Re: ACTION-295: Should v. Must

On 10/19/12 10:43 PM, David Wainberg wrote:
> Walter,
> This is a very good analysis. I have two lingering concerns, however.
> First, companies will have absolutely no guidance, precedent, etc. to
> inform them what is a legitimate "pressing need" or a "corner case" that
> justifies their decisions, so no way to evaluate the risk of making a
> decision.

I do not think that evaluation of this risk can be done by lawyers on
their own, unless they are well-versed in W3C and/or IETF standards in
which this terminology occurs. The precedents are mostly non-legal in
nature and I am sure others in this group are much better qualified than
I am to provide examples of exceptions to SHOULD rules in other

Having said that, I would strongly advice any client against deviations
that are purely based on their business model and/or managerial approach
to the DNT issue. Such deviations from SHOULDs are typically justified
by constraints in computational power, bandwidth and storage as well as
legacy issues. Think mobile devices. Or legacy load-balancing equipment.

> Second, the damage is done long before a case gets to court, if it even
> does. A newspaper article or an investigation made public will do
> serious harm to a company if the accusation is that they made the wrong
> decision. Vindication in court, if it ever comes, may be almost
> worthless. Even vindication in the press isn't worth much after the
> damage has already been done. This will make companies quite inhibited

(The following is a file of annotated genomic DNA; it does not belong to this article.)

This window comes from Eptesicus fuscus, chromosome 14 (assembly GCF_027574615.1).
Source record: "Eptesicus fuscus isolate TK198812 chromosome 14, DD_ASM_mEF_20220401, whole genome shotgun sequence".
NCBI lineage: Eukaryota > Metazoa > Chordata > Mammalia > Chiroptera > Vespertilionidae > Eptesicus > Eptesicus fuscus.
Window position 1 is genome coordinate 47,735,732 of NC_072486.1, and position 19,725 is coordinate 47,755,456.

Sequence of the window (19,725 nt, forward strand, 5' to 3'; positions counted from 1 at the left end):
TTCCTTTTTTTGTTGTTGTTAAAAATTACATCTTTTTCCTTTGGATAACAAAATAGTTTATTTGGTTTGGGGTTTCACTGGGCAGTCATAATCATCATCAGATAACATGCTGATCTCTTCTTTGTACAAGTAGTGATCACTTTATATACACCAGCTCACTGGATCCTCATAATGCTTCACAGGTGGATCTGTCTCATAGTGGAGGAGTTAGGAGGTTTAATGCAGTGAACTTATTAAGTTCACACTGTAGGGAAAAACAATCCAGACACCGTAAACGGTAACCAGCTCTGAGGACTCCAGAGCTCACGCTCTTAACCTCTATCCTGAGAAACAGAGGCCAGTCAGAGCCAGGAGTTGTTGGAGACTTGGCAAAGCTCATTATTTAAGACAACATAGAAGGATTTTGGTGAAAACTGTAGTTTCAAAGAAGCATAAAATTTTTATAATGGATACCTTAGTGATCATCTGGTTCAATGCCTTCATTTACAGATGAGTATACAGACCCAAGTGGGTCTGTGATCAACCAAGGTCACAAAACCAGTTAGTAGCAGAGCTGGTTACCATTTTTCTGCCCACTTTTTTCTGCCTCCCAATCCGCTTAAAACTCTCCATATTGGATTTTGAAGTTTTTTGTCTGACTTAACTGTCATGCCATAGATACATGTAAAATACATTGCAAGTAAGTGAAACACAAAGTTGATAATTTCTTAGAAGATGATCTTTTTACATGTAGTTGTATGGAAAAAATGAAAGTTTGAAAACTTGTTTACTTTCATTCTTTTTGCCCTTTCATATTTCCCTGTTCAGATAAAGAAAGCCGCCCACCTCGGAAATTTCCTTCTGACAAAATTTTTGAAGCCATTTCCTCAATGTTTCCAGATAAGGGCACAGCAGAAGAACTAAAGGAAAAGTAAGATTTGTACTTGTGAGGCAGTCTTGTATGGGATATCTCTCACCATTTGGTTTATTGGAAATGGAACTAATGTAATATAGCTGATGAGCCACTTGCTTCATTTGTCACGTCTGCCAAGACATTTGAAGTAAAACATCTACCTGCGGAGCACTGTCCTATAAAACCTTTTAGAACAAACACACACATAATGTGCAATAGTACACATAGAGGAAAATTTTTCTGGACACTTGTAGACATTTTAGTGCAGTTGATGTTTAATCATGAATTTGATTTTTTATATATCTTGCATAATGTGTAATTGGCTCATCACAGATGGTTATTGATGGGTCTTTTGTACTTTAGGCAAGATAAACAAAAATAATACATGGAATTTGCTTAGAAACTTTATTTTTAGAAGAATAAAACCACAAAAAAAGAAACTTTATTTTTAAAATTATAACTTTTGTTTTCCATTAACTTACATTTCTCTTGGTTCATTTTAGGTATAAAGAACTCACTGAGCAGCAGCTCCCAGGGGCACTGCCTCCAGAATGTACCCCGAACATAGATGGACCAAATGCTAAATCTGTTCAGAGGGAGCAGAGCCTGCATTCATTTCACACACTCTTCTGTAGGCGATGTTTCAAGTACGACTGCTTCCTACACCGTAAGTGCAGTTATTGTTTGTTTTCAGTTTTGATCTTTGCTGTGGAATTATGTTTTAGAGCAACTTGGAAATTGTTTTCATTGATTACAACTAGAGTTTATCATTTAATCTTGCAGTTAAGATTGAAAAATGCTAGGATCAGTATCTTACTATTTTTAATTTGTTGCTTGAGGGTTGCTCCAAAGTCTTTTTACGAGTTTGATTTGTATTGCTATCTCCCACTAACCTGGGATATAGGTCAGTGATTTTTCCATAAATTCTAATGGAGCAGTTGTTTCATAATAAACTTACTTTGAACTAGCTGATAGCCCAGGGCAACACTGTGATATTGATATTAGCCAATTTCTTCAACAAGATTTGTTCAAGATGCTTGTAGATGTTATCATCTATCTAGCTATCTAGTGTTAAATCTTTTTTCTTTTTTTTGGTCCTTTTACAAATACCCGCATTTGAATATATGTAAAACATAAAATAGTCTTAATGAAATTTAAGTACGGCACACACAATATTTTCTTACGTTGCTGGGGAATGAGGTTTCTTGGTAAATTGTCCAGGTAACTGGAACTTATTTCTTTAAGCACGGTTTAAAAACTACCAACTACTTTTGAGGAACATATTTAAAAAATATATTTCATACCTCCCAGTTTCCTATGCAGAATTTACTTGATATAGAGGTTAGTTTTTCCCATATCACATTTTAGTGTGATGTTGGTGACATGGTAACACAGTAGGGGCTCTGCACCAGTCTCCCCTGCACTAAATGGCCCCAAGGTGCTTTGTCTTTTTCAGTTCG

> about being innovative, even in cases where it was not the intent of the
> working group to limit their particular case.

I would agree that a SHOULD is likely to be treated as pretty close to a
MUST. I would also agree that any standard, in any context, always puts
constraints on innovation. It often also leads to innovation itself.
Take for example the effects of environmental regulations on the
affected industries, there is a whole body of evidence that they were an
incentive to innovate and reinvigorate complete swaths of industries
that were screaming murder at the time they were being imposed.

I would like to remind everyone of Commissioner Kroes' recent speech
which started with this memorable part:

"Online privacy and online business need to go hand in hand. Privacy is
a fundamental right; if your idea doesn't work with that, it won't work
at all."



Received on Sunday, 21 October 2012 13:54:22 UTC